We leave Leh to Chilling by taxi in the morning on the rugged barren field of Taru. En-route we see the confluence of Indus and Zanskar River, where we cross the bridge on the Indus River and follow the Zanskar River on rough road for 2-3 hrs. Crossing bridge of mighty Zanskar River . On the other side of the river, we will meet our pony man with the horses.
From the bridge an easy trail leads until we reach Sku village. O/N camp
Today the trek is long but it is an easy walk along the valley towards Markha. The terrain along the valley is not demanding, so there is plenty of opportunity to admire the magnificent scenery. The colors of the barren mountains of Ladakh are truly spectacular and the mountains change colors dramatically as the sun rises and sets. We follow the river and will have to cross the river sometimes. We can have lunch in Sara, where there is usually some welcome shade in a tea tent. Beyond the settlement of Chalak there is an impressive line of chortens and a huge mound of goat horns, which are placed on the chortens . Climbing up to a small pass, we descend again to the river and a mediaeval fort, silhouetted on the hillside, tells us that we have almost reached Markha. Markha is the largest village and there will be time to explore the small monastery in the afternoon. O/N camp
Morning after breakfast we visit the Markha Monastery and start trekking towards our next campsite. Just beyond Markha valley the trail meets the Chacham Valley. Here is the Umlung Gompa, set away above us on the cliff. We will visit the monastery, which is the most important in the valley and is affiliated to Hemis Monastery. We continue up to the valley and walk through Umlung Village to Hankar which has more impressive fort ruins and a small gompa. O/N camp
From Hankar the trail turns off from the main valley and now follows the Nimaling stream to Thachungtse . We may be blessed with luck to watch wild sheep grazing on the high up areas. Then we climb a mountain hump straight ahead of us. At that altitude, it does take some time, but once done, enjoy up-close views of Kang Yatze. A huge massif, overwhelming us with its presence. Also, the very thought that we will be approaching to the base of it further adds to our spirit.
After a hour from Thochungtse, we reach a small lake where we rest and watch the reflection of Kang Yatzse on the water surface. Its from here, the route splits and one goes to Kang Yatse base camp and the other one descends to Nimaling. We take a right and head to the base camp of Kang Yatse. It takes us about 2 hours from here to reach the base camp. O/N camp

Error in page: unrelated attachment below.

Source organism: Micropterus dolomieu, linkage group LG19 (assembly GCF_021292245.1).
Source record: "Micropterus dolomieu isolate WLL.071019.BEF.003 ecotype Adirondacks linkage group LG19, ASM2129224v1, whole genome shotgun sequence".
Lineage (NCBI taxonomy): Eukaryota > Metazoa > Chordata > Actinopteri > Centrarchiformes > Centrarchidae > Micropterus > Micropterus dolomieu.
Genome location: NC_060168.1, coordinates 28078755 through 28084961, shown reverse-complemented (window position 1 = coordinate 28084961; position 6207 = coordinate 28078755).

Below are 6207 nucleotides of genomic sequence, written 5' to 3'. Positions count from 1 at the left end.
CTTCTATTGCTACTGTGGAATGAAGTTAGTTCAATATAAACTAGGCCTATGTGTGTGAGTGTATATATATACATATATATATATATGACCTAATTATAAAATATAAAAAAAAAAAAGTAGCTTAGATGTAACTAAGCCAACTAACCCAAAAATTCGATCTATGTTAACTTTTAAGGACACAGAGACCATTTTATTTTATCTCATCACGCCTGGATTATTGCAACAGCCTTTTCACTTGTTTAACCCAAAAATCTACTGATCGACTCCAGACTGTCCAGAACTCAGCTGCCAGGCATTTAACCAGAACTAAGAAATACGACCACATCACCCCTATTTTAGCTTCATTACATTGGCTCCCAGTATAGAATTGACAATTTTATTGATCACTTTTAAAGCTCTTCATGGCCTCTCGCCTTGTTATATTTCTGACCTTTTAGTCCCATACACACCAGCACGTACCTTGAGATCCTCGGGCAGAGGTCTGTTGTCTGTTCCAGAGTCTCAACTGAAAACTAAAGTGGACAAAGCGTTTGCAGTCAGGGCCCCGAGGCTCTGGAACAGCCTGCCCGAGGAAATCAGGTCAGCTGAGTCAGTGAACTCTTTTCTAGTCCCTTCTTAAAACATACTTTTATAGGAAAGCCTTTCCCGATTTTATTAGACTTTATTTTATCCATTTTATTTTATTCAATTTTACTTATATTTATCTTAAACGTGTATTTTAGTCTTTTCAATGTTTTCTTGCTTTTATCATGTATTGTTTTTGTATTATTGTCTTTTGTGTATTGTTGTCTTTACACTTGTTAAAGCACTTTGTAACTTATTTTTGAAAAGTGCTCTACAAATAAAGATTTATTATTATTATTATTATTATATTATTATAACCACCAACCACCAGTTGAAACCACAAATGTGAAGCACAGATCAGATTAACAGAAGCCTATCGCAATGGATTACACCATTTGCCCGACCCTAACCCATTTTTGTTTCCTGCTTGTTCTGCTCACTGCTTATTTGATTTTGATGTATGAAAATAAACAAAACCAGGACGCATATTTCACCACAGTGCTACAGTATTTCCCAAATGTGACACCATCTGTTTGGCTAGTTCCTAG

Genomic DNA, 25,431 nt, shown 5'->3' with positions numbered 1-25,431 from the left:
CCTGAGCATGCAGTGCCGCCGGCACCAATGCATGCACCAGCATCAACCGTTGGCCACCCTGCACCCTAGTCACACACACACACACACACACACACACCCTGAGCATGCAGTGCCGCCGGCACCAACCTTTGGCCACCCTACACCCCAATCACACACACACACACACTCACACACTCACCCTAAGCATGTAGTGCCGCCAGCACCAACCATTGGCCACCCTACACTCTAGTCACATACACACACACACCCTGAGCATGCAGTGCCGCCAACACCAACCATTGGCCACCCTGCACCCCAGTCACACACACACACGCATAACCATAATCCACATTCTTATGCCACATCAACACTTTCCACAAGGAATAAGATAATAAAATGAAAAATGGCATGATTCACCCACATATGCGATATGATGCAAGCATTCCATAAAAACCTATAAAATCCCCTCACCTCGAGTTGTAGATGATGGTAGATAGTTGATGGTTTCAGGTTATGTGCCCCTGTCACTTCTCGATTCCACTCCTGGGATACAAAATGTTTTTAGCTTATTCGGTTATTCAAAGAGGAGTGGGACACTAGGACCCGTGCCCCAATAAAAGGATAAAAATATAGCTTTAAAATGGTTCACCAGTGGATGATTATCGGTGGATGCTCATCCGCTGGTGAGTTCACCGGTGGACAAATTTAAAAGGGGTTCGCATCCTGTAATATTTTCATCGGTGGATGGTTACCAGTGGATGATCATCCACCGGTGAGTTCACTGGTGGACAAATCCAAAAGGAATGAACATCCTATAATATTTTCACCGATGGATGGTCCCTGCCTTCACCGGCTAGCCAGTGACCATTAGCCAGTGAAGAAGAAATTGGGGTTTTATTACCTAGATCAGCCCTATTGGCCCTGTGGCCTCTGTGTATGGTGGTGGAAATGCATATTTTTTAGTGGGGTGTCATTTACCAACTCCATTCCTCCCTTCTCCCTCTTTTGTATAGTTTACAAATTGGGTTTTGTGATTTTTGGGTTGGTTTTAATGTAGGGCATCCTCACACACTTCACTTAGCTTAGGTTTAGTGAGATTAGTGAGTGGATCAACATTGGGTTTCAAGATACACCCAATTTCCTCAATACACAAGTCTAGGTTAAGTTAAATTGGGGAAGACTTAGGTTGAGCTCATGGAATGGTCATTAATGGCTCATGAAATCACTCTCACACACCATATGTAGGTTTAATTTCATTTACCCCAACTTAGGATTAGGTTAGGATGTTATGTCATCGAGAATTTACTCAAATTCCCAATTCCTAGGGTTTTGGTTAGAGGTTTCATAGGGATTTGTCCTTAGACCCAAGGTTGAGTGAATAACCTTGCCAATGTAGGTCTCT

This is a thoughtfully added day to help you get acclimatized to the high altitudes. You can consider this as a training day. Our team will be granting training on usage of technical equipment. You will be taught how to walk in the snow, using crampons, handling of ice axe, and other techniques that are a must for the summit attempt. Try to grasp as much as you can. In doing so try not to exhaust yourself, as next will be the summit day. The delightful Kang Yatse peak will be staring at you throughout. Additionally, you can also go nearby for height gain trek. Make sure you give enough rest to your body for the summit attempt. Pack your backpack for the summit day, keep it light and easy. You will have dinner early to wake up midnight for the last climb. Hence, try to sleep early to get enough sleep. O/N camp
We start a little after midnight for our summit attempt of Kang Yatze II, also popularly referred to as Kang Yatze shoulder. We start of initially on scree and moraine before getting onto snow. It is gradual all the way except for a few parts where we might have to rope up. We should be at the summit by daybreak to catch the sun rise and the glorious view of the Zanskar range and the distant Karakoram. We descend down from the summit in time, and it requires some safe steps. We need to be careful while coming down. O/N camp
We pack camp and proceed to the grazing grounds of Nimaling. Nimaling, we start climbing the switch backs to the top of Kongmaru La, a high pass with wonderful views all round. Climbing through multiple switch backs takes us to the summit of Kongmaru La (5200m) in an hour or a little more, marked with lots of prayer flags furling with the wind. Spend some good time here to relish the views all round. After crossing the pass, it’s a steep descend down the beautiful Markha gorge. The views and the trail passes down following the narrow Markha gorge and is unbelievable unless you trek it. A sharp descend from the pass top gets us to Lartsa. From there, a trek of some 3-4 hours will bring you to the campsite of Chuskurmo. O/N camp